Data Visualization for Meaningful Change with Illah Nourbakhsh, Carnegie Mellon University & Director of the CREATE Lab

Karrah Krakovyak interviews Illah Nourbakhsh Professor at Carnegie Mellon University & Director of the CREATE Lab. They discuss creating meaningful change by employing historical data and explorable imagery in online resources such as EarthTime.


Karrah Krakovyak
Sustainability Innovator
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When they see the earth being warm. It's one thing when they see the rate at which the earth is warming now, compared to 20 years ago, a hundred years ago, they become almost panicky and they become convinced that we have to do something about it now. And that sense of urgency. That's really important in that kind of rhetorical communication that you're trying to do to get somebody to care, not just enough to agree with you, but enough to decide they need to actually set aside some time to help you get the job done

But we have maps that show demography of eviction, demography of home ownership, the number of people by race, by color of skin who are denied mortgages by mortgage application. And we can show their salary level. So we can show that make enough money for the mortgage, but they just don't get the mortgage. And so by showing historical red lining and then superimposing that with these kinds of demographies, we've got the entire Pennsylvania housing commission now working on new mortgage vehicles. So that African-Americans and vulnerable populations can get mortgages because then you have much lower cost of living relatively speaking than rental, especially in a city like Pittsburgh.

Our maps have certainly been used for example, to look at solar panel policy changes along the East coast because we can show every installation of every solar panel on the East coast over time. And so you can see glaring changes in States like Delaware, where they don't have good subsidies, right next door to states like Massachusetts, where they have fantastic subsidies. And the difference is basically stunning. So you've seen that kind of policy at the national level where people drive policy decisions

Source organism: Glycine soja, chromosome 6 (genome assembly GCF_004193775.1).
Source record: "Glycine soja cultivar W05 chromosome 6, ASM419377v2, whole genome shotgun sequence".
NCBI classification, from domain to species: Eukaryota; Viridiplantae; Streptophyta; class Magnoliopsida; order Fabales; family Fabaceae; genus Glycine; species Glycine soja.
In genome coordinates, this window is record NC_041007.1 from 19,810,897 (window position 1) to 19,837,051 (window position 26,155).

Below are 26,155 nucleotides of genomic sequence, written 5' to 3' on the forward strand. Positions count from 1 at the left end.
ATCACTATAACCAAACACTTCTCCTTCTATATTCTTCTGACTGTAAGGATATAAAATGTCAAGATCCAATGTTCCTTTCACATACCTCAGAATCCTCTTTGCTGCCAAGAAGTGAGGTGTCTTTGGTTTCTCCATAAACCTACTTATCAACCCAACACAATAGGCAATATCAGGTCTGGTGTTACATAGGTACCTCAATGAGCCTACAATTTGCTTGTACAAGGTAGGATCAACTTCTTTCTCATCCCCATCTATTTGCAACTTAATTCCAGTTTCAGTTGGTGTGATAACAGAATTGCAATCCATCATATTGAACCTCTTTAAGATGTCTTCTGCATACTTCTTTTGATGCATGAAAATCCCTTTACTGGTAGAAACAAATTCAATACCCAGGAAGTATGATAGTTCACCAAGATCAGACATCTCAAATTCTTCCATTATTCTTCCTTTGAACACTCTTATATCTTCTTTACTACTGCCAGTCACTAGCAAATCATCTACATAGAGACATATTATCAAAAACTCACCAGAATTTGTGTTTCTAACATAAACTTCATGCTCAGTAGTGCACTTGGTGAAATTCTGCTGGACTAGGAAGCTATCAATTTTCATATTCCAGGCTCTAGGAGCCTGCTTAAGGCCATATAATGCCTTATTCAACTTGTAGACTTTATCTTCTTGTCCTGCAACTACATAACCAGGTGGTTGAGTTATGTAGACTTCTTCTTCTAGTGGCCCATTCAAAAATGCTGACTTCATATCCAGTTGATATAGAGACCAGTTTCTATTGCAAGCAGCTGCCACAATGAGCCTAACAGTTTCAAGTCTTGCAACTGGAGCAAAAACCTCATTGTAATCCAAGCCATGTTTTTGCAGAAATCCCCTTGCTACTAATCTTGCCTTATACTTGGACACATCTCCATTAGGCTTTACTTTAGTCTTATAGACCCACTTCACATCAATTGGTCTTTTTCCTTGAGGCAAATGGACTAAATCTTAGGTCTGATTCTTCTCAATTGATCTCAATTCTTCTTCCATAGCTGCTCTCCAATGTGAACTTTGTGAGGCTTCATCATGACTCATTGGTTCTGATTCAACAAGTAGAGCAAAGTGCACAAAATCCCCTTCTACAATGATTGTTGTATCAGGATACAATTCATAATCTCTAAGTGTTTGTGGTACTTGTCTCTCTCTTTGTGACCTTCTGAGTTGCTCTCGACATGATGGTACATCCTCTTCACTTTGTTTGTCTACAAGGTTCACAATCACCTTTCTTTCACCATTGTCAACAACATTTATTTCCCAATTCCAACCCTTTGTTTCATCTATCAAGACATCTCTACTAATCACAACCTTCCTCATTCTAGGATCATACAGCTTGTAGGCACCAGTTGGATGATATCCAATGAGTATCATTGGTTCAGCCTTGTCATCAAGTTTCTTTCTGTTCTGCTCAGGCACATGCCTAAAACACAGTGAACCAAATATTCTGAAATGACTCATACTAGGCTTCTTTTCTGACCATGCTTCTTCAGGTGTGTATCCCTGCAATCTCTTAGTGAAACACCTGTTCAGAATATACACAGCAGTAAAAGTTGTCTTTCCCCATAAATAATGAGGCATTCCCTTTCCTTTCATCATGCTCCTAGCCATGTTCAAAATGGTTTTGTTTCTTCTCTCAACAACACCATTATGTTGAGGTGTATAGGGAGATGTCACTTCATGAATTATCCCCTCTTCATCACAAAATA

We're doing that because we believe a more informed populace is able to make more rational decisions and have common ground with each other so that we don't have as much divisiveness in society.

And we sit them on stools and give them a deep dive image show of this and you should see their expressions because we can show the trees falling and then the Amazon, and then we can zoom out until you see both the East and West coasts of South American continent. And now you understand the vastness of forest loss and when you show somebody like that instead of a chart when you showed it visually like that, they buy into it, they get it and they ask the question, okay, what'd you do about it? So they move on from doubting the data to wondering about the solution.

We can tell stories and we can tell stories about solar panels and wind farms being put into place. At the same time. It can tell stories about Lake Mead shrinking because Las Vegas grows too quickly. And literally thousands of stories are possible. Each one though, because they're visual really burn themselves into your retina and get right into your cortex. So it's like a direct path in that lets you emotionally engage with the whole idea that the earth is changing under our feet rapidly because of the decisions we make.

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